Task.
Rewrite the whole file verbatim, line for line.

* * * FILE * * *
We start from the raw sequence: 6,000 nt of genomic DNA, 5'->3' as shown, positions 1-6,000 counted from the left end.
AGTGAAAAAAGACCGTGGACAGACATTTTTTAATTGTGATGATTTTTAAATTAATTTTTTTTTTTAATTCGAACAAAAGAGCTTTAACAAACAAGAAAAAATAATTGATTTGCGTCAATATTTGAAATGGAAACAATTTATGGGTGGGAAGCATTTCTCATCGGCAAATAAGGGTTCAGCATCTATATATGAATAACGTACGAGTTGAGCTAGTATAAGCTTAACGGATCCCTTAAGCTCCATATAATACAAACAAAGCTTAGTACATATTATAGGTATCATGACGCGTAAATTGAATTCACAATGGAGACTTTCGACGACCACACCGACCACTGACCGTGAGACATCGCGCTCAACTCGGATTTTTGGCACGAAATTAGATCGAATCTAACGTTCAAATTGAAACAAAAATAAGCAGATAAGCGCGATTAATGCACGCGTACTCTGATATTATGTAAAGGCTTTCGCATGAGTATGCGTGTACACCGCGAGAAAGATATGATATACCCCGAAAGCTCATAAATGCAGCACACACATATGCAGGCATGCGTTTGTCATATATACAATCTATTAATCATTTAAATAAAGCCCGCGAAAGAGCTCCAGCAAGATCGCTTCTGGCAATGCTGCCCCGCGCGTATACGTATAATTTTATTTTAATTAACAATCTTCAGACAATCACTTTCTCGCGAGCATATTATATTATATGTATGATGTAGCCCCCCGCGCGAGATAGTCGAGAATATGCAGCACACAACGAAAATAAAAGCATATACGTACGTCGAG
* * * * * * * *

We start from the raw sequence: 6,000 nt of genomic DNA, 5'->3' as shown, positions 1-6,000 counted from the left end.
AGTGAAAAAAGACCGTGGACAGACATTTTTTAATTGTGATGATTTTTAAATTAATTTTTTTTTTTAATTCGAACAAAAGAGCTTTAACAAACAAGAAAAAATAATTGATTTGCGTCAATATTTGAAATGGAAACAATTTATGGGTGGGAAGCATTTCTCATCGGCAAATAAGGGTTCAGCATCTATATATGAATAACGTACGAGTTGAGCTAGTATAAGCTTAACGGATCCCTTAAGCTCCATATAATACAAACAAAGCTTAGTACATATTATAGGTATCATGACGCGTAAATTGAATTCACAATGGAGACTTTCGACGACCACACCGACCACTGACCGTGAGACATCGCGCTCAACTCGGATTTTTGGCACGAAATTAGATCGAATCTAACGTTCAAATTGAAACAAAAATAAGCAGATAAGCGCGATTAATGCACGCGTACTCTGATATTATGTAAAGGCTTTCGCATGAGTATGCGTGTACACCGCGAGAAAGATATGATATACCCCGAAAGCTCATAAATGCAGCACACACATATGCAGGCATGCGTTTGTCATATATACAATCTATTAATCATTTAAATAAAGCCCGCGAAAGAGCTCCAGCAAGATCGCTTCTGGCAATGCTGCCCCGCGCGTATACGTATAATTTTATTTTAATTAACAATCTTCAGACAATCACTTTCTCGCGAGCATATTATATTATATGTATGATGTAGCCCCCCGCGCGAGATAGTCGAGAATATGCAGCACACAACGAAAATAAAAGCATATACGTACGTCGAG